Ford, as in Oxford – a way across a river.
Ham, e.g., Cheltenham – a settlement.
Slaughter, e.g., Upper Slaughter – from Slohtre meaning a marshy, muddy area.
Staddle stones – used to prop up graneries to keep the rats out.
Ton, e.g., Oddington – an enclosure.
Town – a community of 1,000 people or more.
Wold, Wolde – a hill.
Some Famous Residents of The Cotswolds
David Cameron, PM
Secret Cottage Tour Details
6-hour guided tour of select Northern Cotswolds villages, tea, coffee, pastries, buffet lunch, and traditional cream tea – £85 or US122. For more info, check out the Secret Cottage site. Enjoy!
Linking this week with Travel Photo Thursday, which is organized by Nancie at Budget Travelers Sandbox, Jan at Budget Travel Talk, Ruth at Tanama Tales and Rachel at Rachel’s Ruminations.
24 comments on “The Secret Cottage Tour of The Cotswolds, II”
Wow what a spread they put on. The clotted cream and scones look fantastic. I love the old cottages and thatched roofs. We spent a winter on a farm in Devon and your photos are bringing it nostalgically to life for me.
It is so lovely isn’t it? Your post brought me back to the time I went to the Cotswolds! I can totally live in that place. I’ve been to Bourton-On-The-Water and I thought it looked like a fake movie setting, it’s just too perfect! 🙂
Even though I am not that attracted to England, this is one place I have been wanting to visit. The roof facts are very interesting. $45K? And, I though my dad used to spend a lot of money fixing the leaks on our roof.
Such beautiful countryside in the Cotswolds!
An outstanding followup to your first report from the Cotswolds!! I have now officially fallen in love with the region thanks to your fine tour and exquisite photographs!! More more more!
The Costwolds would have to be one of my favourite places in the UK. All those gorgeous cottages, churches and pubs! The afternoon tea spread looks absolutely delicious too! 🙂
this is so beautiful! I’d love to visit the Cotswolds one day!This tour sounds great, and you got so much sweet afternoon tea stuff:) # the weekend travel inspiration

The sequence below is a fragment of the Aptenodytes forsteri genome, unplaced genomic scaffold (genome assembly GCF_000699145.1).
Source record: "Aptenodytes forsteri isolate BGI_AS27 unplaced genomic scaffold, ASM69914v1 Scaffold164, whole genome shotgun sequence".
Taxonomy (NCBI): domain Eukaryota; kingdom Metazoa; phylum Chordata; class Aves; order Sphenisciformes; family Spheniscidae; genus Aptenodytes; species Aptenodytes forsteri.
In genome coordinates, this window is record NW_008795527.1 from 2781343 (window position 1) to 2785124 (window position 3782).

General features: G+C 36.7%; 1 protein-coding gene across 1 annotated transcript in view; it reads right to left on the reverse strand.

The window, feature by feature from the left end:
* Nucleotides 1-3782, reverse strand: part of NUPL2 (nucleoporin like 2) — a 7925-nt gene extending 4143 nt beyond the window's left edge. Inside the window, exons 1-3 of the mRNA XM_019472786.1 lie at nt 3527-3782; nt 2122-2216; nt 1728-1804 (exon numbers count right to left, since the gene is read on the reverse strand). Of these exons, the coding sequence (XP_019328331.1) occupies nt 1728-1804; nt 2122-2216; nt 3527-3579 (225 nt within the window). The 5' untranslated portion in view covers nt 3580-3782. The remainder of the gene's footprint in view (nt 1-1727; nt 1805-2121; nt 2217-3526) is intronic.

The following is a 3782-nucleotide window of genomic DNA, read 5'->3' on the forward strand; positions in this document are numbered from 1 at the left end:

So adore the Cotswolds. We rented a cottage for a week a few years ago, and still managed to see just a bit of it. Loved the Slaughters.
So adore the Cotswolds. We rented a cottage for a week a few years ago, and still managed to see just a bit of it. Loved the Slaughters. 🙂
How lovely that you are able to do that, Sophie! That’s my goal for my next visit. I agree: Tha Slaughters are indeed quite lovely.
I hope you do, Tanja. I’m ready to go back! It really left an impression on me and was by far, the best part of my trip.
The tea was a nice treat.
It’s such a gorgeous spot, Lyndall, the perfect tour. I’m ready to go back.
Thanks, Jeff! I can’t say enough how beautiful it is. Hope I’ve convinced you to take a tour. You’ll love it!!
It is, Rachel! Have you been?
I’m not sure what conventional roofs cost, Ruth, or how long they last but these thatch roofs last a long time.
Hope you make it to the Cotswolds one of these days.
LOL, that’s an interesting way to put it. It is such a lovely place and, you’re right: “too perfect.”
Oh yes, they did! It was such a lovely treat. I was stuffed when I left.
You’ll definitely love the Cotswolds, Jan. Hope you make it there soon!
What a lovely trip!! The treats looked so yummy too 😀
This is amazing! We’re heading to The Cotswolds next week! Literally can’t wait after your post! Wow!
Thanks so much! 🙂
Lloyd & Yaya x
Wow, wonderful. I’d love to hear about your trip!
Your two posts have convinced me that I definitely need to do this tour the next time we’re in London. I love all the cottages and the thatched roofs. Who knew it could cost that much? You had quite a spread too with all those pastries. Yum! Beautiful photos and great virtual tour, Marcia!
Thanks, Mary. You have to go! It’s such a beautiful area, I know you’ll love it!
Just beautiful! And that spread looks amazing! Yummy! I love this post. Thanks for sharing your adventures.
Thanks, Rachel! It was a lovely spread and a great tour.